Into the mouth of madness
What I've written is a set of mixins that takes advantage of Sass' rendering order to store & retrieve parameters outside of mixins. Here's how it works:
- you only ever pass one argument to a mixin: a Sass map, which defaults to ().
- you call a mixin named
overrideand pass it that single argument. This essentially tells Sass that this mixin is a child of another mixin, and stores the argument map in a global store. (If the mixin isn't the end of the inheritance chain, set
- you set default attributes for this child mixin by calling a
defaultmixin and passing it an attribute & value pair.
- Anywhere along the way, instead of accessing variables directly, you can call
fetchto retrieve them from the global storage.
Here's what it looks like in action.
@mixin button-base($args: ()) //button styles @include override($args, $is_child:false) @include default(color, blue) background: fetch(color) &:hover background: lighten(fetch(color), 10%) @mixin cancel-button($args: ()) @include override($args) @include default(color, red) @include button-base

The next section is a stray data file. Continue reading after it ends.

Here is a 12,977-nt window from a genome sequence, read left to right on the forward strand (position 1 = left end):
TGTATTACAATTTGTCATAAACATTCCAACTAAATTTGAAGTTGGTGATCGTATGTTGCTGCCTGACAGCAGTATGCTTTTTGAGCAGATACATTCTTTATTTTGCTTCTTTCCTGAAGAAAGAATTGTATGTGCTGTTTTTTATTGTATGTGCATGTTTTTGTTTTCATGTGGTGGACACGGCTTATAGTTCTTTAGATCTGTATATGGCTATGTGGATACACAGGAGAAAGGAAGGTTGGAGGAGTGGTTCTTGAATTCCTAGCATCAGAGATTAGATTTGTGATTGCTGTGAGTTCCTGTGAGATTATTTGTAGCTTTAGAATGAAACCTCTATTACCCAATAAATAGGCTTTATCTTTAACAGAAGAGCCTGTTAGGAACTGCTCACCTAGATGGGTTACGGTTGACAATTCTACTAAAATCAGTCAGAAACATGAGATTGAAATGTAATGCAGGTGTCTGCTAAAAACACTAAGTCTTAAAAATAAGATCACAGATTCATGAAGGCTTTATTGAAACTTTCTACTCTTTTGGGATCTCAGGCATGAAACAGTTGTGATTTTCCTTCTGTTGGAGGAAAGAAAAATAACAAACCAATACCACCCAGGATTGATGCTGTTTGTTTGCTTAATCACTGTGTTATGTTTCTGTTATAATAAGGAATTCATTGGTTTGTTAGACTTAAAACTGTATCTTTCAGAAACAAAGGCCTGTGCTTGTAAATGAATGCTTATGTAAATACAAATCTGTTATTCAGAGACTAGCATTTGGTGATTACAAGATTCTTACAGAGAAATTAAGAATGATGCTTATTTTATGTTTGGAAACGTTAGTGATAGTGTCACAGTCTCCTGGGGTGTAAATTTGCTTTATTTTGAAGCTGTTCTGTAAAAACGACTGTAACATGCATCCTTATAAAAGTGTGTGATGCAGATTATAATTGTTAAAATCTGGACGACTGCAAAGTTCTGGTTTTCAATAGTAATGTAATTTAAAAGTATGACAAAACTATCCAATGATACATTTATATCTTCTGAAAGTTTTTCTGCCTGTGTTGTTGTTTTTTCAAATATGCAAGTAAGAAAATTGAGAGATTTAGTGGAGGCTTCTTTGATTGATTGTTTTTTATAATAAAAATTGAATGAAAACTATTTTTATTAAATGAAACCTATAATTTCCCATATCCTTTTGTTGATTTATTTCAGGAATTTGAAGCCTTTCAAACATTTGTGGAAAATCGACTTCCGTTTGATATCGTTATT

There's a lot going on here, but this is the key takeaway:
cancel-button no longer needs to know about the arguments used by
button-base. This means that as you add arguments to
button-base, you don't have to change anything about its children:
cancel-button will automatically pass all arguments up the chain.
So, suppose I want to add support for a
text-color argument, because I want to perform some color math on the text color and have it lighten on
:hover. All I have to do is add two lines to
button-base: a default value for
text-color, and a style assignment.
@mixin button-base($args: ()) //button styles @include override($args, $is_child:false) @include default(color, blue) @include default(text-color, yellow) // set a new value background: fetch(color) color: fetch(text-color) // assign the new value &:hover background: lighten(fetch(color), 10%) color: lighten(fetch(text-color), 10%) // whee, color math
I haven't changed
cancel-button at all, and yet I can do this: